Aubrey Huff captured in his final major-league season in 2012 with the San Francisco Giants. Jason O. Watson Getty Images

Four years after celebrating a World Series victory with the San Francisco Giants in 2012, Aubrey Huff hopes to be donning a major-league uniform once again in 2016.

Huff, who officially announced his retirement in January 2014 after not playing for a major-league team in 2013, revealed in a video with Gillette World Sport that he is training for a comeback next season.

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The former utility man, who played with the Tampa Bay Rays, Baltimore Orioles and San Francisco Giants in his 13-year career, divulges in the video that he struggled with anxiety and depression at the time of his retirement.

"My career didn't really end the way I wanted it to," Huff says in the video. "I was 35 years old and I still had a lot of baseball in my bones, but I was going through so much anxiety that right then was a good time to quit."

Upon revealing his intentions to close the book on his career, Huff said at the time that he "couldn't even imagine picking up a bat and trying to get ready for the whole grind of a baseball season anymore."

Now, he is working out with trainer Jason Huntley at Velocity Sports Performance in San Diego, Calif. with the hope that he'll be picked up by a major-league team this offseason.

"I've been wanting to come back and end it the way I wanted to," said Huff, who will turn 39 in December. " … Not only do I want to come back, I don't want to sit [on] the bench. I want to have the best season I've ever had in my life."

In his 13 seasons in the big leagues, Huff hit .278/.342/.464 with 242 home runs and 904 RBI in 1,681 games. While he primarily played first base in his three seasons with the Giants, the left-handed batter also fielded third base and the two corner outfield positions during his career.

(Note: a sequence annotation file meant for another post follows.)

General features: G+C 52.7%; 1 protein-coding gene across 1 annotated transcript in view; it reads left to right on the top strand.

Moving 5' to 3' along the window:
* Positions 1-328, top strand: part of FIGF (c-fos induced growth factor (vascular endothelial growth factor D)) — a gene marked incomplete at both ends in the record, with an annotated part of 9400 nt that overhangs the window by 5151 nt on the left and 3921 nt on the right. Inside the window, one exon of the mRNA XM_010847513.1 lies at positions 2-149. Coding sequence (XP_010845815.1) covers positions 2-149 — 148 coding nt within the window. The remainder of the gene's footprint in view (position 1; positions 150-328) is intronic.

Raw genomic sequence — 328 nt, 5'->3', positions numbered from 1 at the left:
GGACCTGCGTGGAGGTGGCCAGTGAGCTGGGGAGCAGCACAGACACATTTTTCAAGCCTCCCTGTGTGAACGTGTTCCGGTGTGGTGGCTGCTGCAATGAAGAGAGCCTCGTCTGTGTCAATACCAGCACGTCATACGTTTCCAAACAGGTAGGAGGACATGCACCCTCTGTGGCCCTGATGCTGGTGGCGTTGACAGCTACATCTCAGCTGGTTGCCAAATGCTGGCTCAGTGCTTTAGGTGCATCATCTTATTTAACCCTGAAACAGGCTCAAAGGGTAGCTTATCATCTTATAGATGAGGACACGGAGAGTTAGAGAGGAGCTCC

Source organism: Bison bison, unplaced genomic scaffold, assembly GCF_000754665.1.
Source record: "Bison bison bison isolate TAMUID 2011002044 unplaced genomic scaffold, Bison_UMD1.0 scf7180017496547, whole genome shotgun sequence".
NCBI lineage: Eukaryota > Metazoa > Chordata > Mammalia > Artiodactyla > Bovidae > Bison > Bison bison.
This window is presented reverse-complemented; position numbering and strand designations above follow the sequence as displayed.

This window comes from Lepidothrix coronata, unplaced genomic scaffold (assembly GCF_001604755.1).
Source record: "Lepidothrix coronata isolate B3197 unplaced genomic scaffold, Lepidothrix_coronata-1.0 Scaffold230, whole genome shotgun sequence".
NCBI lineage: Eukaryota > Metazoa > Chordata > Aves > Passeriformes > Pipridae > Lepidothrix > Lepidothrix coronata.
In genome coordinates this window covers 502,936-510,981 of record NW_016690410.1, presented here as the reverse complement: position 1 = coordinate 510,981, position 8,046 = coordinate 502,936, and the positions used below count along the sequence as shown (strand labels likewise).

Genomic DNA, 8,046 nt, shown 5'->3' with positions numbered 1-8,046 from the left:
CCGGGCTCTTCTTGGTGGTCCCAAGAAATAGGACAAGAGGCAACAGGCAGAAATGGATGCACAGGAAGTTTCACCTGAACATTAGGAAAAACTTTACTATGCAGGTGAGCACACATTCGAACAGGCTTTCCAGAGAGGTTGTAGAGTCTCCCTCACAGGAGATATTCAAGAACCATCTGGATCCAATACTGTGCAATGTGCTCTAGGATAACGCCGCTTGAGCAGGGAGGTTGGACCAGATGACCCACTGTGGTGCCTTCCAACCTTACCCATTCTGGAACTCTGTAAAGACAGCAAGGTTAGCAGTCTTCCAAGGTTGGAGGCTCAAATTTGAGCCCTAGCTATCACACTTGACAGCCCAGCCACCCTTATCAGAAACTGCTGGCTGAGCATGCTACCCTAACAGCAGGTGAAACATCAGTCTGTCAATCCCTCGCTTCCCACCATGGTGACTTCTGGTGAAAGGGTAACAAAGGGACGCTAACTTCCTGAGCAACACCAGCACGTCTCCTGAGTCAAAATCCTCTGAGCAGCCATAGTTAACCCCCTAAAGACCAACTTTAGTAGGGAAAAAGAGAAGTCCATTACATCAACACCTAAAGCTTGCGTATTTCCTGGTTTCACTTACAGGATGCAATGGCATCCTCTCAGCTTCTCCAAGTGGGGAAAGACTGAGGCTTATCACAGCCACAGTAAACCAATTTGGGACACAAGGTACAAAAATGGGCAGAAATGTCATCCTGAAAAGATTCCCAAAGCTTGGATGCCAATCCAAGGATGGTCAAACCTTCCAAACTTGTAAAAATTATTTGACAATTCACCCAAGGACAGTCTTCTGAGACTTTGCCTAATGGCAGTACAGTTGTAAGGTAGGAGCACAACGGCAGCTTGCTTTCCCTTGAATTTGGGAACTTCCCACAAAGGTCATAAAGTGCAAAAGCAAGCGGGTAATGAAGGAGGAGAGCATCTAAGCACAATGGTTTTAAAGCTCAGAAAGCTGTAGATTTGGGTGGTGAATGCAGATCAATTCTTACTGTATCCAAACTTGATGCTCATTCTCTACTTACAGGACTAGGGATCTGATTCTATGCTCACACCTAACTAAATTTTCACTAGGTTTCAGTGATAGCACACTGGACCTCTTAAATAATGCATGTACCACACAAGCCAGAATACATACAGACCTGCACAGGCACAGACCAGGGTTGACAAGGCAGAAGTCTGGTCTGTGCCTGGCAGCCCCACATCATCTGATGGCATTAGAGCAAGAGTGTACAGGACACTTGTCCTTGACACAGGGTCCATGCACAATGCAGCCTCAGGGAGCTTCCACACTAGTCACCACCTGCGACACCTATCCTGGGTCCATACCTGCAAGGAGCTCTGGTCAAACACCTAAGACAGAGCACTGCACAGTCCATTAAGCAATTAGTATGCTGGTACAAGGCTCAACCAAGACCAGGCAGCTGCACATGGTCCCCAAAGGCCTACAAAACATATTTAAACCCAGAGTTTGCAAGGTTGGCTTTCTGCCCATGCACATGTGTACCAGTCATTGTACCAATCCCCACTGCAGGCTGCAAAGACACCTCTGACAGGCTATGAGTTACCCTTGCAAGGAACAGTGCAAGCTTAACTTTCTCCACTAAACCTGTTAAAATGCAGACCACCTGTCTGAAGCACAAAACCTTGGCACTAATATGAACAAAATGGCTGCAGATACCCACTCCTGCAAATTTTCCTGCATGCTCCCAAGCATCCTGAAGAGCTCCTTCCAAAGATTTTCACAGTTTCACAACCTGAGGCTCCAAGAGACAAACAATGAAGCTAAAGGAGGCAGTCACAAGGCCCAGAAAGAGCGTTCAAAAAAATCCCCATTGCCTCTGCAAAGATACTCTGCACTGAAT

Although his comeback is a personal journey, he strives to inspire others who deal with anxiety and depression through it.

"The biggest thing for me is to inspire people because millions and millions of people live with anxiety and depression throughout their life," he says. "If they can see a guy that's went through it publicly and go out there in front of 40,000 people a night and know that it can be beat, it's going to give them a lot of hope."

Huntley, his trainer, has been impressed with Huff's work ethic and believes his comeback attempt will not only be successful but stellar.

"It's 'Aubrey Huff, Fully Alive,'" Huntley says, "He's already seen himself playing in the All-Star game next July in San Diego, so it will happen. He'll get there."

In his final season with the Giants in 2012, Huff hit .192 in 52 games and was superseded by Brandon Belt as the team's first baseman.

After a long layoff from baseball, he says he realized how integral the sport was to his life.

"I believe in hard work. I believe in the grind," he says. "If you're not facing fears, if you're not grinding it out every day, and you're not really embracing a challenge, then you're dying inside. And to me, that's where I was.

"After baseball was over, I was dying 'cause I didn't have a grind. I didn't have a purpose."

(h/t CSN Bay Area)